Working Papers 

"Racial Sorting in the US Marriage Market: Evolution and Welfare Implications" 

Presentations: SEA - Structural Applied Micro 2023, SOLE 2024 (scheduled)

Abstract:  Interracial marriage has steadily increased in the US, indicating positive progress toward social integration. Nevertheless, this progress has been uneven across different social groups, with notable gender disparities among Blacks and Asians. This paper analyzes how changing marital gains and changing population supplies have shaped the interracial marriage pattern and the marital welfare of each social group in the US. Using a structural model of marriage market equilibrium, I first show that marital gains from interracial marriage have improved only for some pairs, revealing substantial gender and education gaps. I then show that these disparities in marital gains, along with the demographic composition, have improved marriage prospects and welfare for some groups (e.g. college-educated Black men) while limiting others' (e.g. Black women). Using the estimated model, I uncover the complex ways through which changing marital gains and population have shaped uneven marital welfare. I find that both (1) increasing sex ratio imbalance and (2) evolving gender gaps in marital gains from interracial marriage contributed to the evolving gender gaps in marital prospects, but differently for different racial groups. Lastly, I show that removing the gender gaps in racial preferences in marriage, particularly in the direction of stronger racial integration, would improve marital prospects for all. 

"Gender Wage Gap and Household Consumption in the US: Evidence from Scanner Data" (with So Yoon Ahn) - Draft available upon request

(supersedes "Spousal Bargaining Power and Consumption of Married Couples in the US: Evidence from Scanner Data")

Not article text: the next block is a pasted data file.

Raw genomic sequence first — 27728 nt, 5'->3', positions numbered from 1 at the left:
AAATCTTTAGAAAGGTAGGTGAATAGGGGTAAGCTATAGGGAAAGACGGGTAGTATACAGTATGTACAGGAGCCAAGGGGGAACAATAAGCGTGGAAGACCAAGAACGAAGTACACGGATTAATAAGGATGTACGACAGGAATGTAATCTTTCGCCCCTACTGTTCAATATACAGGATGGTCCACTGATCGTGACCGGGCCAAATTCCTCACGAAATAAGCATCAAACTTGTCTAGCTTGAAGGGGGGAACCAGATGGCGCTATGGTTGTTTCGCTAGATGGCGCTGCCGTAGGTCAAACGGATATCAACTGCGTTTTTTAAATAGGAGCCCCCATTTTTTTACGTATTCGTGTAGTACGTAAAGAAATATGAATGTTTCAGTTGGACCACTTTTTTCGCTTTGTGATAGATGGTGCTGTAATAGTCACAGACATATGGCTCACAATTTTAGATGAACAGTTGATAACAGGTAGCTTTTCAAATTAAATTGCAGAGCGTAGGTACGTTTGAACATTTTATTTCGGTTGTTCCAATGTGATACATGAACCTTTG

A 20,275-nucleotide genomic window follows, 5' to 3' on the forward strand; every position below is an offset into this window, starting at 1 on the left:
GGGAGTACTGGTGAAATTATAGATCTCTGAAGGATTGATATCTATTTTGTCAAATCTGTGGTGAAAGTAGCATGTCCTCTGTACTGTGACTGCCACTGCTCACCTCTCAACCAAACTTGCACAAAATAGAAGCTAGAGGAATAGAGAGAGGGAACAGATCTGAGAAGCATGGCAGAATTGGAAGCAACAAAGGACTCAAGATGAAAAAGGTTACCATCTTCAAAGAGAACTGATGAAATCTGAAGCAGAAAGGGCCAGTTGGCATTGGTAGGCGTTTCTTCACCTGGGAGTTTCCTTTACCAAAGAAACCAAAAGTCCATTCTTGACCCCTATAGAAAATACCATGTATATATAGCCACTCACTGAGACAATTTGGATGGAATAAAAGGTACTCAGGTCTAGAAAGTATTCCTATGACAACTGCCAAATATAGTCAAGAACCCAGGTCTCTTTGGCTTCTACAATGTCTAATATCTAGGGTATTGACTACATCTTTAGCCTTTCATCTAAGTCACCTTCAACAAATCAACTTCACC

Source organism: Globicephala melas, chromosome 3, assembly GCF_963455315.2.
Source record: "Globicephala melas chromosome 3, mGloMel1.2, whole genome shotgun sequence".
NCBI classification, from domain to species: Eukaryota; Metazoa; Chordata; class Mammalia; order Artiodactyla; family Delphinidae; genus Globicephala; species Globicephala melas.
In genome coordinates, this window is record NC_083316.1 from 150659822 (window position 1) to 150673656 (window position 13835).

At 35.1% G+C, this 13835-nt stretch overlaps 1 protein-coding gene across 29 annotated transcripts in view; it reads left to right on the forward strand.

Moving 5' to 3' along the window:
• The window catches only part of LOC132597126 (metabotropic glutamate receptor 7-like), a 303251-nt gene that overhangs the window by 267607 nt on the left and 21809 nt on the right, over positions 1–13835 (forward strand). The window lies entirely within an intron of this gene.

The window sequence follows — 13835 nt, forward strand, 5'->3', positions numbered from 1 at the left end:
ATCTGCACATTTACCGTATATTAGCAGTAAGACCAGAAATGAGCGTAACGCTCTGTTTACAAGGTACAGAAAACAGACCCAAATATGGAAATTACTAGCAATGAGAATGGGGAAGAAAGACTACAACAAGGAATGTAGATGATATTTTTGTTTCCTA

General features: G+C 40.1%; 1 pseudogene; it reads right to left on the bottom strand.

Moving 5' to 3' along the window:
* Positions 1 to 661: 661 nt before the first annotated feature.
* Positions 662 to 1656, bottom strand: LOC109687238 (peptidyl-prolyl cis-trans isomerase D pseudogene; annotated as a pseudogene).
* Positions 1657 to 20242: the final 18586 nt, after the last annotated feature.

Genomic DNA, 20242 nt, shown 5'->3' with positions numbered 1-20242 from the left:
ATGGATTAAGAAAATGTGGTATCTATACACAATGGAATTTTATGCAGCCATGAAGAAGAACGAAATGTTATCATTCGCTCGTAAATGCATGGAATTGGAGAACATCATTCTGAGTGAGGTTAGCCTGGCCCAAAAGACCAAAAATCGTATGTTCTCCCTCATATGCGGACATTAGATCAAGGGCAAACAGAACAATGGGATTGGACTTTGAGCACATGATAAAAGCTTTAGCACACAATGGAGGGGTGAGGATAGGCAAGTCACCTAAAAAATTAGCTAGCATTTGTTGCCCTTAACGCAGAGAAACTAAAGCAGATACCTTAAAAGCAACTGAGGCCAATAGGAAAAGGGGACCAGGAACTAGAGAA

Presentations: AASLE 2021, SEHO 2022, Leuven Summer Event - Labor/Family Economics 2022, SOLE 2023, Nebraska Labor Summit

Abstract: We examine how women’s relative earning potential shapes household consumption patterns in the US, leveraging plausibly exogenous variations in gender-specific wages created by Bartik-style approaches. We extend existing evidence by providing causal estimates that encompass a broader demographic spectrum and incorporate novel variations in relative wages. We find that women’s better labor market opportunities lead to an increase in women- and children-related consumption and a decrease in men’s alcohol consumption, aligning more with women’s preferences. However, we do not find impacts on food consumption, which diverges from patterns observed in developing countries. Our results are consistent with household bargaining explanations.

Selected Work in Progress 

"Geographic Variation in Racial Sorting in the US Marriage Market"

"Siblings' Interactions in Caregiving for Their Parents" (with Daniel Barczyk, Matthias Kredler, and Frank Yang)

Pre-Doctoral Publication 

"Evaluation of the Reggio Approach to Early Childhood Education" (with Pietro Biroli, Daniela Del Boca, James J. Heckman, Lynne Pettler-Heckman, Sylvi Kuperman, Sidharth Moktan, Chiara D. Pronzato, and Anna L. Ziff), Research in Economics, 72(1):1-32. (2018)